President George H. W. Bush was known both for “read my lips, no new taxes” and his call for a “kinder, gentler nation” in his 1988 acceptance speech. The former lead to his defeat to Clinton, and the latter was when he prevailed. We need to remember this lesson and let it guide us going forward.
An element in the party is fiscally conservative over all else, and anyone who deviates is a RINO. While fiscally conservative positions are important for the overall health of the party we also need to remember that the social wing of the big tent, myself included, are willing to embrace some fiscally moderate ideas to promote social values. Not only are we willing to embrace some moderate fiscal policies, but believe it is a necessary endeavor to maintain consistency with our social conservative values.
I’ve lost track of the number of times this has landed me a RINO, “not a true conservative”, or the like. The hard line stance causes fractures in the party. It also makes it easy for the media to portray us as uncaring and willing to sacrifice the individual for the sake of big business.
Minimum wage is one argument that we make especially easy to paint the GOP as uncaring. The traditional argument is let the free market prevail, minimum wage laws are unnecessary, etc. This is fundamentally inhumane, despite any argumentation to the contrary. An unchecked economic structure leads us back to Upton Sinclair’s The Jungle type of working environment.
When we argue traditional business theory we lose because we are correct. The free market will adapt, and in doing so it will show that the business driven arguments against $15.00 an hour don’t stand up to the resilient free market reality. However, this doesn’t mean we should support the democrats push for a $15.00 minimum wage.
It’s tempting to argue that minimum wage increases don’t help the working class as a whole. The data backs up this argument. If you look at the minimum wage increases after the 1980s we don’t see any evidence that the working class has seen any significant improvement from the increase. The poverty line growth becomes negative year over year in the immediate aftermath of minimum wage increases. The poverty line itself increases, but the rate of growth is down.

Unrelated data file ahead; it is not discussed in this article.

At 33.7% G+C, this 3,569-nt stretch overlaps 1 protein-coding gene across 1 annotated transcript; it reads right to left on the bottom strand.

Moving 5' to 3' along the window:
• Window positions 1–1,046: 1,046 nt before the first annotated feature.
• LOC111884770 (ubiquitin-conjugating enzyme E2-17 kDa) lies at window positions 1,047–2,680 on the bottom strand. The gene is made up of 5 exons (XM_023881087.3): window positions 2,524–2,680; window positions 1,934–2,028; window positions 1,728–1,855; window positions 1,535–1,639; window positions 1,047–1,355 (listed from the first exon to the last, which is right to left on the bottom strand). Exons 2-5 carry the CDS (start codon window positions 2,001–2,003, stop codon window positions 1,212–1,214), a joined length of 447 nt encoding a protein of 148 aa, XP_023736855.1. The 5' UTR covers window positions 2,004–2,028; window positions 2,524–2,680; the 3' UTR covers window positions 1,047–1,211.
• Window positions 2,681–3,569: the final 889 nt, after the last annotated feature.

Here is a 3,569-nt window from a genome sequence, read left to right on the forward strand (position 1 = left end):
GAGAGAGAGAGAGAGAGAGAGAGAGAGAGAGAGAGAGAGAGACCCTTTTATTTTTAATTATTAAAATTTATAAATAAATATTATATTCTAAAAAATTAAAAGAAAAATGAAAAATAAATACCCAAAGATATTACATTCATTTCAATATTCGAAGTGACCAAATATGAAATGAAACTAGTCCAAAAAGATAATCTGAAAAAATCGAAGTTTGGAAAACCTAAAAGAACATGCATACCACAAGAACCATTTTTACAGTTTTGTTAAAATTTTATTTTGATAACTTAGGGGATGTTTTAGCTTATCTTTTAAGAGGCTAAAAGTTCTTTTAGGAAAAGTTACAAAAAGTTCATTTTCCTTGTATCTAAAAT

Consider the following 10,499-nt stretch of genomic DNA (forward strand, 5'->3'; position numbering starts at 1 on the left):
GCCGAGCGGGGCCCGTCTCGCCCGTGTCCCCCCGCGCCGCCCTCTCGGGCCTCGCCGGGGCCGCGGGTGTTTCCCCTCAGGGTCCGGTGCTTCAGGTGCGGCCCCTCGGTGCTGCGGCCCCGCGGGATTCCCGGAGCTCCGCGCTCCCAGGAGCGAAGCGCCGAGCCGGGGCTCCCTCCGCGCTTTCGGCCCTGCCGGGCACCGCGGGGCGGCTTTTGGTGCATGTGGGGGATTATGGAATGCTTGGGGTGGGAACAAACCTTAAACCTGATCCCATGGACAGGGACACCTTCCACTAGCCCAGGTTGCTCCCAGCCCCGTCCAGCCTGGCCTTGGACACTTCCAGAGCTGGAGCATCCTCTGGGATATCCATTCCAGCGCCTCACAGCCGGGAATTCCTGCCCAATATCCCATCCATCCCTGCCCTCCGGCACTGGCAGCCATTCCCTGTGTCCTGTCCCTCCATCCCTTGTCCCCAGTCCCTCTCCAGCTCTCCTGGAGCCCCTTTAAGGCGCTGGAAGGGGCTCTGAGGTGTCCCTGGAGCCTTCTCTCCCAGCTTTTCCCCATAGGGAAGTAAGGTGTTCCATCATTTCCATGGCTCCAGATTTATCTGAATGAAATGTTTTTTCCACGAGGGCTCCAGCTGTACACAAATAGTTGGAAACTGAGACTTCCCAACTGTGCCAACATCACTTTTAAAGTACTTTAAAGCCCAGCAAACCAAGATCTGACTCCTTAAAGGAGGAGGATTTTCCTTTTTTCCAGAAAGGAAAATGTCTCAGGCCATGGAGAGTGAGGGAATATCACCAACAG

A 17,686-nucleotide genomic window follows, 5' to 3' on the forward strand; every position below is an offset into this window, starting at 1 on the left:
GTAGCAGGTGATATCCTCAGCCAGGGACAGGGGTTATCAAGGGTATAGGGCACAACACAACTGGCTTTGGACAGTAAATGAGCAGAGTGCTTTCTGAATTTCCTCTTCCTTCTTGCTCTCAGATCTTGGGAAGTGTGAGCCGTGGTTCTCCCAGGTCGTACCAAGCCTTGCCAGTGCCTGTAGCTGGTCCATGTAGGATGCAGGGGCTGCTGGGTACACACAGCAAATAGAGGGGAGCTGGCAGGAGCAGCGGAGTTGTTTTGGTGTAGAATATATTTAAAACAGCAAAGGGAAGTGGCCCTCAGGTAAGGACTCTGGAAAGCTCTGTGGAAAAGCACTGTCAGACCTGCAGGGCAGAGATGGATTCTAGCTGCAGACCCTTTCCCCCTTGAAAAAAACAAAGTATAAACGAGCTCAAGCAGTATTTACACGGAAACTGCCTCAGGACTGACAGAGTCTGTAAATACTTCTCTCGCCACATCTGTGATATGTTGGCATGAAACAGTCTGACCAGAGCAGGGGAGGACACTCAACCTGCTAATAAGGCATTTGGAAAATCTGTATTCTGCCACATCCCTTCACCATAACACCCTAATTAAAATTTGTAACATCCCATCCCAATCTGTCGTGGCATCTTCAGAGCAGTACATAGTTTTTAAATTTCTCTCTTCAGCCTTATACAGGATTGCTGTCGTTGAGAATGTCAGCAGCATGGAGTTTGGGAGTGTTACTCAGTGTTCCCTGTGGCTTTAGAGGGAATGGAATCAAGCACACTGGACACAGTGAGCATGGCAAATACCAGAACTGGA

The median hourly wage growth shows the same results. The growth year over year has become negative year over year every year after minimum wage hikes are completed. Just like with the poverty line there is growth, but it is at a slower rate. These two metrics are indications that the minimum wage growth doesn’t help the overall worker.
However making this softer business-centric argument isn’t likely to cut through the overwhelming media support, and it won’t win over the moderates we need to expand the party. We need to make arguments that reframe the debate rather than repeat the uncaring, inhumane business centered arguments. Arguing from a human first position, and making a counteroffer to $15.00 not only reframes the debate making $15.00 less likely to be accepted, but also exposes the sheer magnitude of how radical and uncompromising the democrats have become.
Arguing work should not lead to poverty and making a counter proposal to $15.00 an hour is an understandable human-centric argument. The poverty line in 2021 for a family of 2 is $17,240 and for a family of three is $21,720. Dividing these values by the 2,080 hours in a full time work year gives an hourly wage value of $8.29 and $10.56 respectively.
A smart counteroffer is to say either of those values is a reasonable minimum wage to prevent poverty. Then to make sure that the issue does not arise again tie minimum wage to the poverty line at the same formula. That way each year the minimum wage increases enough to prevent poverty, and the issue is off the table in the future.
Reframing the minimum wage argument into a poverty prevention measure rather than a “living wage” argument is likely to be well received by the moderate portion of the political spectrum. This not only drives a wedge into the democrat voting block, but it also is an offer they cannot accept as it takes the issue off the table for the future.
The progressive left will not accept the deal, and the moderate democrats cannot accept the deal as it removes the arrow from their quiver. If the Republicans in the Senate were smart they would push this as an amendment to whatever Biden proposes in his stimulus package. This forces the few moderate democrats to go on the record where they stand on a more modest increase to minimum wage and tying the future to the poverty line.
What happens if it passes? We see a minimum wage increase in line with the 2007-2009 increase on a percentage basis (for the $10.56 amount.) The minimum wage, at least after the 1980s has increased at least once a decade so the increase would be in line with recent history since the wage last increased in 2009.
Arguing from a human-centric poverty elimination position that is in line with historical wage increases is a prudent move on the part of Republicans. It appeals to moderate swing voters we need to pull into our big tent. It also makes us look reasonable and the democrats look radical while creating a wedge issue in the democrat party. The kinder, gentler approach is one we need to take.